Widespread Panic, Earth To America | Album Review | Seven Days | Vermont's Independent Voice

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Widespread Panic, Earth To America 

(Sanctuary Records, CD)

Athens, Georgia's Widespread Panic are known for their meat 'n' potatoes approach to jam. Unlike their more progressively minded peers, WP trade in monolithic guitar rock that rarely, if ever, catches fire. Their latest, Earth to America, is about as exciting as watching paint dry, but with less in the way of payoff.

Over the years, WP have amassed a loyal fan base, largely without the benefit of radio play. The reasons for their success remain a mystery to me, however; Panic tunes are hardly interesting, with jejune lyrics and contrived jams. Guess there's no accounting for taste.

The new disc follows a simple recipe: Take a bland, late-period Allman Brothers record. Prune it of any remaining passion. Stir in some cheesy bongos and toothless guitar. Stick it in an easy-bake jam oven, and - voila! - you've got a 10-track lump of Earth.

Contenders for lamest cut include the generic blues "Ribs & Whiskey" and the limp "Solid Rock," which shamelessly pilfers the bass line from the Allman Bros.' "Midnight Rider." Did they think no one would notice?

WP lost longtime guitarist Michael Houser to pancreatic cancer a handful of years ago. Curiously, it hasn't affected their overall sound. The solos seem shorter, but with such pedestrian arrangements upon which to noodle, it might be an improvement.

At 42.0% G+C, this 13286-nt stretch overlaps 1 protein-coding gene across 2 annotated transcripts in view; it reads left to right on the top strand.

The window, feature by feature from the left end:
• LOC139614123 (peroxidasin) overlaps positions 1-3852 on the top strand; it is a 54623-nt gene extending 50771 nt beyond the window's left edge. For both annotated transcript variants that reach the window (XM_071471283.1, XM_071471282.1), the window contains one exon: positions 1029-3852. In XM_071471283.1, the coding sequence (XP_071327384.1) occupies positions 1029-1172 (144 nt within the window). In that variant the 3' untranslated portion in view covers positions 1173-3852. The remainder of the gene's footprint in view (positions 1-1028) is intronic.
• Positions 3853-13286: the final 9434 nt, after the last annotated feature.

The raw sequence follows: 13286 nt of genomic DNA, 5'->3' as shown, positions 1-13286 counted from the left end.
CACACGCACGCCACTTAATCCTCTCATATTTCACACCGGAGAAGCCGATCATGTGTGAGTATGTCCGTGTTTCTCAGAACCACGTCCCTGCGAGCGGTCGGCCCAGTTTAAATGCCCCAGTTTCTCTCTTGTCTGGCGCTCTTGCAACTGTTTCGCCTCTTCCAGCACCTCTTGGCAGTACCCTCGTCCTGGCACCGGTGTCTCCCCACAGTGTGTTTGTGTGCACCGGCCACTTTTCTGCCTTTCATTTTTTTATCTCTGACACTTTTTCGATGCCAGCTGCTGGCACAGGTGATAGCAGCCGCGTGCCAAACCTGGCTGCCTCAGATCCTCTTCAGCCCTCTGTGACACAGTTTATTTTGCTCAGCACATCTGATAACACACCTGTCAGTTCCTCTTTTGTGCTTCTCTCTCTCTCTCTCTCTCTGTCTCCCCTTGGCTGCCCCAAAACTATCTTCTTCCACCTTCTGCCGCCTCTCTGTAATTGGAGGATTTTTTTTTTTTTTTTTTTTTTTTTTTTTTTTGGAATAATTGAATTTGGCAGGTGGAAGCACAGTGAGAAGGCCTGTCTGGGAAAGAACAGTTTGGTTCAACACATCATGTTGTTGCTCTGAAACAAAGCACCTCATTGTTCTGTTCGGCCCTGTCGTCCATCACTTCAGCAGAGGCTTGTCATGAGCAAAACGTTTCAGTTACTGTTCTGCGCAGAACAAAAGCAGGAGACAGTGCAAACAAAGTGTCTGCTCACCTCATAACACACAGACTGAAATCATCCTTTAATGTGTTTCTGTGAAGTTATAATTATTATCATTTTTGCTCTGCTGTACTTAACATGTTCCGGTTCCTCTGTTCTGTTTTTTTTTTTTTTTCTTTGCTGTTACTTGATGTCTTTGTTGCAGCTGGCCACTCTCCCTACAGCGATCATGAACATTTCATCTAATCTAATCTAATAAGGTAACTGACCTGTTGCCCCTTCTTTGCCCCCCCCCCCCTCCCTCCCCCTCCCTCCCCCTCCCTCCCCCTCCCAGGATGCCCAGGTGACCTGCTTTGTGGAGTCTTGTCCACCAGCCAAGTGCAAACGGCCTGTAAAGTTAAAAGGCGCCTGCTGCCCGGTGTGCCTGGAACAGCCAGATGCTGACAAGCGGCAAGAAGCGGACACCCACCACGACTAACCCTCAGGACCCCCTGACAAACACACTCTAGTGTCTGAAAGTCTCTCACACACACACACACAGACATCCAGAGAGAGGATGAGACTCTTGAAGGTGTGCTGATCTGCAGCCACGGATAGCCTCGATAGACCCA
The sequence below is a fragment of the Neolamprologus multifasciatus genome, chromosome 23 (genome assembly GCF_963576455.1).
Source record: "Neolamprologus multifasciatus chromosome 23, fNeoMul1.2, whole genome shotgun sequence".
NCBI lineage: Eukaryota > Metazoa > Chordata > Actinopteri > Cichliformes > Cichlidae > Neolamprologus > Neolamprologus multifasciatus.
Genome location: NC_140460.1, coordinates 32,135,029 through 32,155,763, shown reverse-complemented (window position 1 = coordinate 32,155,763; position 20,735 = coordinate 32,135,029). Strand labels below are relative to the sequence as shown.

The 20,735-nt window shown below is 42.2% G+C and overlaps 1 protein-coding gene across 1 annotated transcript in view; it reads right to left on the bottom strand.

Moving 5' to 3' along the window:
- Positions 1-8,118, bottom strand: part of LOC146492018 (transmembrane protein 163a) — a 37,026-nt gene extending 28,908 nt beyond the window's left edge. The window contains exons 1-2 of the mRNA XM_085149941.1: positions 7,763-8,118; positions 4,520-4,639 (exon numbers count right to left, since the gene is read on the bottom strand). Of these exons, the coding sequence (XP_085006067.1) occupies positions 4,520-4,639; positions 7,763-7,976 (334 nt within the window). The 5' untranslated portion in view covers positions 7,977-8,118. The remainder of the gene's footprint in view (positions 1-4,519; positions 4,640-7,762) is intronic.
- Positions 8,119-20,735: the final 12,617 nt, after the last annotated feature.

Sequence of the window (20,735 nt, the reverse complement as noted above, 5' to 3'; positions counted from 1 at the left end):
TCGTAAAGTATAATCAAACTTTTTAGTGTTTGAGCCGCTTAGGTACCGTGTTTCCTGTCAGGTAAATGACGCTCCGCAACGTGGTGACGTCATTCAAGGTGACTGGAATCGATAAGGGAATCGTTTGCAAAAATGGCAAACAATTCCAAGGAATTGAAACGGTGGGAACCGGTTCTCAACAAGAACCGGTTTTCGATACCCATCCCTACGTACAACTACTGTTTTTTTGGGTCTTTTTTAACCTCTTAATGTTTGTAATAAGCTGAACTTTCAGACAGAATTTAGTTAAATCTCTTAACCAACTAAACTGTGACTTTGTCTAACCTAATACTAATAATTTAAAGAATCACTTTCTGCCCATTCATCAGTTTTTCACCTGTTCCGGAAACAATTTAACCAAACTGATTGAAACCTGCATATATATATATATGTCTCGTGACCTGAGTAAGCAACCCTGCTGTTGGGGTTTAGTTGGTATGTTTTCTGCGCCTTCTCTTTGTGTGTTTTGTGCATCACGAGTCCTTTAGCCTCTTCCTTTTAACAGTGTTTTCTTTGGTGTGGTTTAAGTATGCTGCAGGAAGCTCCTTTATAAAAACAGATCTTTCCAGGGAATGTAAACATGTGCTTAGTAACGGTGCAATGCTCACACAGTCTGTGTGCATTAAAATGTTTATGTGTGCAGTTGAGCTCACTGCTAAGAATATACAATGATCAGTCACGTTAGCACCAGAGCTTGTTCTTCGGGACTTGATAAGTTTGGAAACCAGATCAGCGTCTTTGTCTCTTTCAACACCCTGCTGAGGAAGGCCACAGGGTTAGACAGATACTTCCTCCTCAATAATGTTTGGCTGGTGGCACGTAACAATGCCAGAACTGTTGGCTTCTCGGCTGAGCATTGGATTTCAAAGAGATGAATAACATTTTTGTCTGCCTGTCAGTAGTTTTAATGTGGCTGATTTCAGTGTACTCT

I had a difficult time listening to this disc without my fists clenching so hard that typing became difficult. Entire segments are lifted from other songs. Vocalist John Bell sings like he's got a hernia. The rhythm section is stiff as a board. "When the Clowns Come Home" is as bad as it gets, with dopey riffs and come-hither lyrics delivered like a pervy uncle.

"You Should Be Glad" has a wee bit of oomph. The song's Doors-esque chord progression provides a decent foundation for solos, of which there are a few. But, like many WP numbers, it's too long by half, and the band says everything it needs to in the first seven minutes. Guess what. They keep going.

Earth to America is a great example of how the modern jam scene has become a clearinghouse for imagination-deficient musicians. By simply regurgitating the work of their infinitely more talented predecessors, Widespread Panic are helping to sound rock 'n' roll's death knell. Nonetheless, fans will be happy to hear they're playing Burlington's Memorial Auditorium on Tuesday, Sept. 19.

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About The Author

Casey Rea

Casey Rea

Bio:
Casey Rea was the Seven Days music editor from 2004 until 2007. He won the 2005 John D. Donoghue award for arts criticism from the Vermont Press Association.

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